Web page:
I work for the Department of Environmental Quality and I'm a Christian and a long-time student of the Bible, so I know it is our duty to care for and preserve the beautiful world God gave us. It makes me so sad when people want to take all of a natural resource to maximize profit, then leave a big mess in the environment. However, I am also sad when rampant over-regulation and misunderstanding constantly points the finger at agriculture as a major polluter.
I think farmers and ranchers are the best folks we have in this country and a few bad apples have given agriculture a bad name as being environmentally unfriendly. It is such hard work and so difficult to make a living, but some of us just feel driven to make our livelihoods this way. It is a wholesome lifestyle to work outside and work hard for a living, and there is just something that drives us to keep at it. I feel it--for some reason I just have to keep goats. I love them so much and I love being outdoors caring for them. I have been at this for 13 years without making a profit--sometimes I come close to breaking even. It's heartbreaking when they sicken and die, I have fencing and irrigation emergencies, it can be one drama after another--most people are completely bemused that I would keep sticking with it, but other country people would understand.
Along with commandments to be good stewards of the land, one of God's first commandments was to dominate the world. And humans do dominate. There is just no way to argue that we have an effect on the natural world wherever we go. It is such a shame and such a pity that historically, this has been a negative effect--to take all we can get, kill all the native plants and animals, and leave devastation for future generations. However, God's commandment to dominate was to take care, tend, and nurture the land while we got what we needed from it to be a strong, healthy, productive people.
Farmers and ranchers come the closest to fulfilling this commandment, as far as I can see. They are the ones who truly care for their land, making it productive and rich, feeding and clothing us all, while keeping the land fully-functioning to pass it down to future generations. As science continues to improve, we need to help the farmers to be more productive, more nurturing of the resource, and more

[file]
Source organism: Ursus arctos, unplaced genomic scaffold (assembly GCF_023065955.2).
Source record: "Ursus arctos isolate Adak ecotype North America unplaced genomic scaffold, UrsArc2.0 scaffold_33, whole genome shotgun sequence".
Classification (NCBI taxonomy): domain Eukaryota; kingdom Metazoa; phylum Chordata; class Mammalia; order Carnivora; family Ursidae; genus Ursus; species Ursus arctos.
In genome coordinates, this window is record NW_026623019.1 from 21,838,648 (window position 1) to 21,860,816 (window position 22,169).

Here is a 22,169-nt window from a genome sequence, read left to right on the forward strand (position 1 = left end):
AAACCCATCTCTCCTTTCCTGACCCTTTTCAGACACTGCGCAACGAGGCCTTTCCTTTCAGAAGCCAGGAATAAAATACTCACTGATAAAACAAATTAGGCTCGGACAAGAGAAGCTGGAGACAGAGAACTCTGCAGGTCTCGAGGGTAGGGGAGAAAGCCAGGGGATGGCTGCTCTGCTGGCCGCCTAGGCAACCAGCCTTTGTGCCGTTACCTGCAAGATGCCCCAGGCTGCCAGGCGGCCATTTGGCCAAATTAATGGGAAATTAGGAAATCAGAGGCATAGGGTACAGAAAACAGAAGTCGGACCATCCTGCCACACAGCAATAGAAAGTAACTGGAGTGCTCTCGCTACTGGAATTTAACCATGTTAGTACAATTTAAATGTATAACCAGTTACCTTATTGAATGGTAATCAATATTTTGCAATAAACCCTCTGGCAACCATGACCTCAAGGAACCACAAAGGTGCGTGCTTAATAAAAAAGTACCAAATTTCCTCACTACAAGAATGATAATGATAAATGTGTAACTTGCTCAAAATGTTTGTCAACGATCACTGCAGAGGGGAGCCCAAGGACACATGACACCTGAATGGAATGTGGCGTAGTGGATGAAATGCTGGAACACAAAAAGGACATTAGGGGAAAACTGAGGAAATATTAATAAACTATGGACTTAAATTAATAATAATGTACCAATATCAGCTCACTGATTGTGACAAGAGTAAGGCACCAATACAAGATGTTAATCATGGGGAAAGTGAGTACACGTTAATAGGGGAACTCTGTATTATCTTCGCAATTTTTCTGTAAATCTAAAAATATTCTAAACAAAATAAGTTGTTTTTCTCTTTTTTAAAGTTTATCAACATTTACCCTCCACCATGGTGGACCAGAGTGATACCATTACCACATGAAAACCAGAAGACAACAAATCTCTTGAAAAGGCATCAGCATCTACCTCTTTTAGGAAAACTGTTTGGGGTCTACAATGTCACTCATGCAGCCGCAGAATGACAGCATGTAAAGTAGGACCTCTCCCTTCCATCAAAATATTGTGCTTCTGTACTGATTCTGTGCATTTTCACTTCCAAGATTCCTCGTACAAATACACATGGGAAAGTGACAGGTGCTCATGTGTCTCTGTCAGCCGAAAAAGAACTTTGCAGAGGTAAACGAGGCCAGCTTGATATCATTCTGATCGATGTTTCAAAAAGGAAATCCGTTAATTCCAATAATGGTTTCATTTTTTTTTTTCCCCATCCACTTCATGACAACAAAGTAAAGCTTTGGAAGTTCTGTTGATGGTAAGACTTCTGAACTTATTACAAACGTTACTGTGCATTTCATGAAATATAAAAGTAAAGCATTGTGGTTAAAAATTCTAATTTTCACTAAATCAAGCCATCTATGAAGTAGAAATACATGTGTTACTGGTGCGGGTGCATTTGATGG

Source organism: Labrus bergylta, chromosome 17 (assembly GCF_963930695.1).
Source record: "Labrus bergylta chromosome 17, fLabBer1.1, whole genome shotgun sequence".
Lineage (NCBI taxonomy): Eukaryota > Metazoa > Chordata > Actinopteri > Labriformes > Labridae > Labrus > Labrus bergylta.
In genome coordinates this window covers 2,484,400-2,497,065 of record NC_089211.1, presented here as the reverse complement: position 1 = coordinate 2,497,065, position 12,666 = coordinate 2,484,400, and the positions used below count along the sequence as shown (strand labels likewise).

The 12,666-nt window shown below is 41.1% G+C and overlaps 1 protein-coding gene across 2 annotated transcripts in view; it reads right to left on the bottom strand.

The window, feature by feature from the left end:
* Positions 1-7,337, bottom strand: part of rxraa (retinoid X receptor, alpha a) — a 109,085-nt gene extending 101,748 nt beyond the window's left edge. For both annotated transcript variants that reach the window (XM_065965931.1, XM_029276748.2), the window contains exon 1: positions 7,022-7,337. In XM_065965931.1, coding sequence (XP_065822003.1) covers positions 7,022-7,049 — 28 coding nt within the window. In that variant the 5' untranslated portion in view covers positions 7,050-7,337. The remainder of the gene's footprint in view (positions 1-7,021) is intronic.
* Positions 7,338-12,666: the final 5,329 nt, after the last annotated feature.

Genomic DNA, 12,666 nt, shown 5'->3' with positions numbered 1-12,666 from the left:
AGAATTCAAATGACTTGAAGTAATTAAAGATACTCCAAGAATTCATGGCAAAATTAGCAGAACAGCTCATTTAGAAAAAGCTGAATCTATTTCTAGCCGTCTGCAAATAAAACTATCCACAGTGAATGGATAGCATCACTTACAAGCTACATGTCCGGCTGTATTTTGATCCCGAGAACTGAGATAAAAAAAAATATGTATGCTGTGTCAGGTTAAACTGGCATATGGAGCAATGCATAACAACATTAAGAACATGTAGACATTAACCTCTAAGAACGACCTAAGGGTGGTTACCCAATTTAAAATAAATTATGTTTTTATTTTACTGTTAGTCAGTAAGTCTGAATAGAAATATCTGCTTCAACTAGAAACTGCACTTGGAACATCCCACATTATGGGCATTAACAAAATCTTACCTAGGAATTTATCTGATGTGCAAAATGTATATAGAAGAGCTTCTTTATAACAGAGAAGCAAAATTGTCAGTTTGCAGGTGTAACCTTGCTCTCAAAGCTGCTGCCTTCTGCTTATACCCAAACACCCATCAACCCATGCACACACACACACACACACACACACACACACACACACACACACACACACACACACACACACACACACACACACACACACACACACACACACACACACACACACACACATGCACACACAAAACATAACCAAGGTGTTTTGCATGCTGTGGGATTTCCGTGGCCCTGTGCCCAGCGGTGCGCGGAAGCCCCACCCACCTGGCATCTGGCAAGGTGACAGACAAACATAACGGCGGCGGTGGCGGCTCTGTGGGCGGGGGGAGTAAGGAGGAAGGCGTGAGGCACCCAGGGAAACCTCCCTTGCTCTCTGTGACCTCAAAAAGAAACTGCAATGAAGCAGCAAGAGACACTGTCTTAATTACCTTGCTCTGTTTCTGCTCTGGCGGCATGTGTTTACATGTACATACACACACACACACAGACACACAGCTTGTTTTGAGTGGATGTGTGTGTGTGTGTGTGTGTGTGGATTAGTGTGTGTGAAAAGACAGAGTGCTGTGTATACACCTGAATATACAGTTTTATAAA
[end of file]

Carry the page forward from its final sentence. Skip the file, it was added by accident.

After 13 years of keeping Angora goats without selling very many animals, this has been a most unusual year. I have had three independent inquiries about the mysteries and drama of beginning a goat farm. One family has already purchased 5 of my sweeties! I couldn't have asked for a better family to take care of them--they have a secluded, well-fenced, lush pasture, a large family with daughters who have lots of time to lavish attention on the goats, and they live close enough to me that I can come and visit them! I had some separation anxiety because I sold them Sweet Pea, who was the first kid born into my goat family, 12 years ago. And I sold Isabelle, who was my first bottle baby and is very affectionate. And also Stormy, who is Izzy's first baby. Just those three represent a lot of firsts and a lot of memories, but I knew that the Garners were the right family to treasure them as much as I do. I also let Rufous go--he was the kid born brown last year. It was such a surprise that he expressed that recessive gene for the colored Angoras! And I also sold them Samson. He has always been a shy boy and he was very attached to his mother, who died last year during the terrible winter. Their new family have actually tamed him enough to get him to come up to them for treats and petting!
I am so happy they have found a new home!